Our compadre and icon: Cirilo Arteaga

Compadre: close friend, associate or companion; Spanish: joint father, godfather, friend; medieval latin: compater=with+father

Our community has lost an incredible man. Cirilo Arteaga was the compadre of many, a community activist, a keeper of stories, and the voice of the Mexican American community in Wichita. He knew our history, he knew our stories, and he shared our lives. For a man so small in stature, he left a mighty imprint on us all.

I knew Cirilo through my father, but more importantly, I knew Cirilo because of his stories. Cirilo knew no stranger and the relationships he made intertwined throughout our city, our state and across borders. He took the time to know everyone. And as he learned each story, he would share another, and another, so that eventually our stories became the fabric of our families, our friends, our neighbors. Each of us carries the patchwork of Cirilo and if you don’t, you have truly missed out.

A summary of his story: his family was from Mexico, he attended Horace Mann and North High and was the state wrestling champion three years in a row. He was the first Hispanic postal clerk in the city of Wichita, retiring after 41 years, and he served in the US Army during WWII.  Mr. Arteaga spent his life helping others, which earned him the Distinguished Volunteer Award from Governor Sebelius in 2007 for his 65 years of voluntary service to the Hispanic community. Even in the days before he passed away, he was on the phone late one night, contacting someone to see if they could help someone else in need. If he couldn’t help you directly, he’d find someone who could.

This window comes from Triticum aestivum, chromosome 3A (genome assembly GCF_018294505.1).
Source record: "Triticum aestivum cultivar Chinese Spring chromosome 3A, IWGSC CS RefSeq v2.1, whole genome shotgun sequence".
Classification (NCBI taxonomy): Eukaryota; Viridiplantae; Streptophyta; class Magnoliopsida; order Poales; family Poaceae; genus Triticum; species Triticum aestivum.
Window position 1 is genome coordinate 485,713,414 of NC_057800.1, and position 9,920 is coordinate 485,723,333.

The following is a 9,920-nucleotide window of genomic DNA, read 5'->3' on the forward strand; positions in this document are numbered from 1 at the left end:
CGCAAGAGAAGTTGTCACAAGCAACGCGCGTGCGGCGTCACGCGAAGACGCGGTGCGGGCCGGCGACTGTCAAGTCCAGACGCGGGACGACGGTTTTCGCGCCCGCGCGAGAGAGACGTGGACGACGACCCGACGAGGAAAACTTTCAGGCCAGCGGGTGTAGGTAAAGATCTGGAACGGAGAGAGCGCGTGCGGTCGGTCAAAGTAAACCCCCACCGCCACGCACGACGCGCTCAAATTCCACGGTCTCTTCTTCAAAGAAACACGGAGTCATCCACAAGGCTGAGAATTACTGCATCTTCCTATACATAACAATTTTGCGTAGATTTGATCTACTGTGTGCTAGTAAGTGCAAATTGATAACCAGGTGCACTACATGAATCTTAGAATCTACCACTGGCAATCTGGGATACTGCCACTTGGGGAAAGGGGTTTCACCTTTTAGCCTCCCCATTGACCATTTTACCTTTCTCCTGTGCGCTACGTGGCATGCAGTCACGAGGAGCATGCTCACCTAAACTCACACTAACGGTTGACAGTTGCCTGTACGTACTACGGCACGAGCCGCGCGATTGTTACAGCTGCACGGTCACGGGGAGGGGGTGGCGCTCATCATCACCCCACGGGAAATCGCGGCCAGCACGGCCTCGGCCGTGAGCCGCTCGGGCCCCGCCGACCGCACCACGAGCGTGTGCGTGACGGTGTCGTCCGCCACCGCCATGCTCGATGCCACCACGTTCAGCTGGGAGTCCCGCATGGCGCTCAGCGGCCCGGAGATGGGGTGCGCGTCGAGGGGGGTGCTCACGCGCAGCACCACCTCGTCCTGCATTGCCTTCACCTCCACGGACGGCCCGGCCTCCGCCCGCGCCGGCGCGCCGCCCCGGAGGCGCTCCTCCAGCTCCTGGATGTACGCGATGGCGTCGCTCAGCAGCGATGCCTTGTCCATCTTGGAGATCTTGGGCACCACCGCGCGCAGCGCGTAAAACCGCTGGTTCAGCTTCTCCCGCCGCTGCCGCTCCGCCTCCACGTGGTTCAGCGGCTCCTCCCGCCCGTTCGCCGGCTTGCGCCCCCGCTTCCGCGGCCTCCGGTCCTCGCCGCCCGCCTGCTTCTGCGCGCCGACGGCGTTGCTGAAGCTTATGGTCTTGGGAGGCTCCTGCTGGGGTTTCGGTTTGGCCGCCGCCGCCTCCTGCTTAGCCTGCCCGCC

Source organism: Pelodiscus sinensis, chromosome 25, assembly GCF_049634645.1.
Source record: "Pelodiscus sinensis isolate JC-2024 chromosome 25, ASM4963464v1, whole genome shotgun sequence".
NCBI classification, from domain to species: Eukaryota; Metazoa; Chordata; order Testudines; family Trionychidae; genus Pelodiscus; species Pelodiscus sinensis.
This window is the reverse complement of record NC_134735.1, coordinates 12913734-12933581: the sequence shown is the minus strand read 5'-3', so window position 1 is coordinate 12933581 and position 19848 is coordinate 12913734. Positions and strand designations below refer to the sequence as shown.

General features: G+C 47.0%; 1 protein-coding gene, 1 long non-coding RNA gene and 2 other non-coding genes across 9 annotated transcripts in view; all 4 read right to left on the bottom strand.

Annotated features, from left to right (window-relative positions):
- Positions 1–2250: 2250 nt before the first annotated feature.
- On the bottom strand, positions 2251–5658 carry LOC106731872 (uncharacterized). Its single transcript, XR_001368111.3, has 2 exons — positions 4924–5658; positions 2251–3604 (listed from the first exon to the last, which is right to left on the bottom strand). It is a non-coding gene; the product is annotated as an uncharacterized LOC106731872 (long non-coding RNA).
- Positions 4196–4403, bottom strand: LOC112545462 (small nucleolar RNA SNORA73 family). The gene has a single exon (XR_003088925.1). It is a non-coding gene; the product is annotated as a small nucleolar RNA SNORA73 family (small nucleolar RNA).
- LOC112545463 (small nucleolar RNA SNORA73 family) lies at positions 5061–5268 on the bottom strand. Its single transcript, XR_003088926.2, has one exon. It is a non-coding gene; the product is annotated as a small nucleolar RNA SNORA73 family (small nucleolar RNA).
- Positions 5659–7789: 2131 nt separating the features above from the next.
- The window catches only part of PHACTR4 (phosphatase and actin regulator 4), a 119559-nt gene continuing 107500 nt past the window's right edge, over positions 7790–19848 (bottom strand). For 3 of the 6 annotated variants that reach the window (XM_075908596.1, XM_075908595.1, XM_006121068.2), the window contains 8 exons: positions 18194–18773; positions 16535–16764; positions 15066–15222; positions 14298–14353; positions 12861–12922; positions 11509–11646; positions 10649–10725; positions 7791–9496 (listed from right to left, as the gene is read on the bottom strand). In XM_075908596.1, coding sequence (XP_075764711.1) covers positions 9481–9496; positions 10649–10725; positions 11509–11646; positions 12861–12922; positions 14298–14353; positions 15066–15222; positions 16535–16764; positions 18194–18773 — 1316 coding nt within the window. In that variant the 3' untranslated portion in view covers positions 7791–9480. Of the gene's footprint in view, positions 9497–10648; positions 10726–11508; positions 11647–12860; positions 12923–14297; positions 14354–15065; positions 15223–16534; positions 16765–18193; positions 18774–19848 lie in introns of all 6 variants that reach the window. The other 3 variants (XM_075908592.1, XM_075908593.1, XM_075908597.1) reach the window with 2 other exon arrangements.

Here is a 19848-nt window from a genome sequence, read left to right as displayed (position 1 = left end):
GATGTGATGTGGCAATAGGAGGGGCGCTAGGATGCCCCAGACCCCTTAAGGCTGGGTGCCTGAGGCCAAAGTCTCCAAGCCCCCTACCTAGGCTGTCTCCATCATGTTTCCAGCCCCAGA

And while I know all of this about Cirilo, what I will always remember is what he did for the young men of our community for 30+ years, including my father. Just back from the war, he organized a basketball team for Our Lady of Perpetual Help church, a team my father and many of the neighborhood boys played. He was their coach and manager. From this he founded the Mexican American Basketball Tournament in 1947. Began in Wichita, he worked hard to spread the word and soon the tournament was drawing teams from Texas, Colorado, California, Nebraska, and Iowa. To fund his tournament, he held a dance that included candidates for Mexican Queen, and the proceeds from the money raised by the candidates, sponsorships and raffles went to support the annual tournament. The tournament lasted 35 years and spawned many other Mexican American tournaments, all continuing his vision and legacy.

Tonight, just before the rosary held for Cirilo, my father showed me the program from the 26th Annual Mexican American Basketball Tournament held in March 1972. It was held at Bishop Carroll High School and Chaplain Kapaun High School, and was sponsored by the Wichita Mexican American Athletic Club. Inside the program is a photo of the first team who initiated the tournament: Gilbert Gutierrez, Augie Navarro, Joe Minjares, Lucas Rodriguez, Joe Rodriguez, Al Gutierrez, Eli Romero, A.Z. Zamorano, James Iniguez, Ruben Larez, and Cirilo Arteaga, coach. The queen candidates were Theresa Gutierrez, Marie Lopez, and my sister, Shirley Castro. There were teams competing from El Paso, Kansas City, Garden City, Coffeyville, Topeka, Winfield, Hutchinson, Newton, Wellington, and Wichita. At the back of the program, it lists the champions from 1947-1972: Our Lady Guadalupe (Hutch), Newton, Wichita OLPH, Kansas City Knights, Omaha Our Lady of Guadalupe, Wichita Conquistadors, KC Charros, etc. But it was more than just an annual basketball tournament.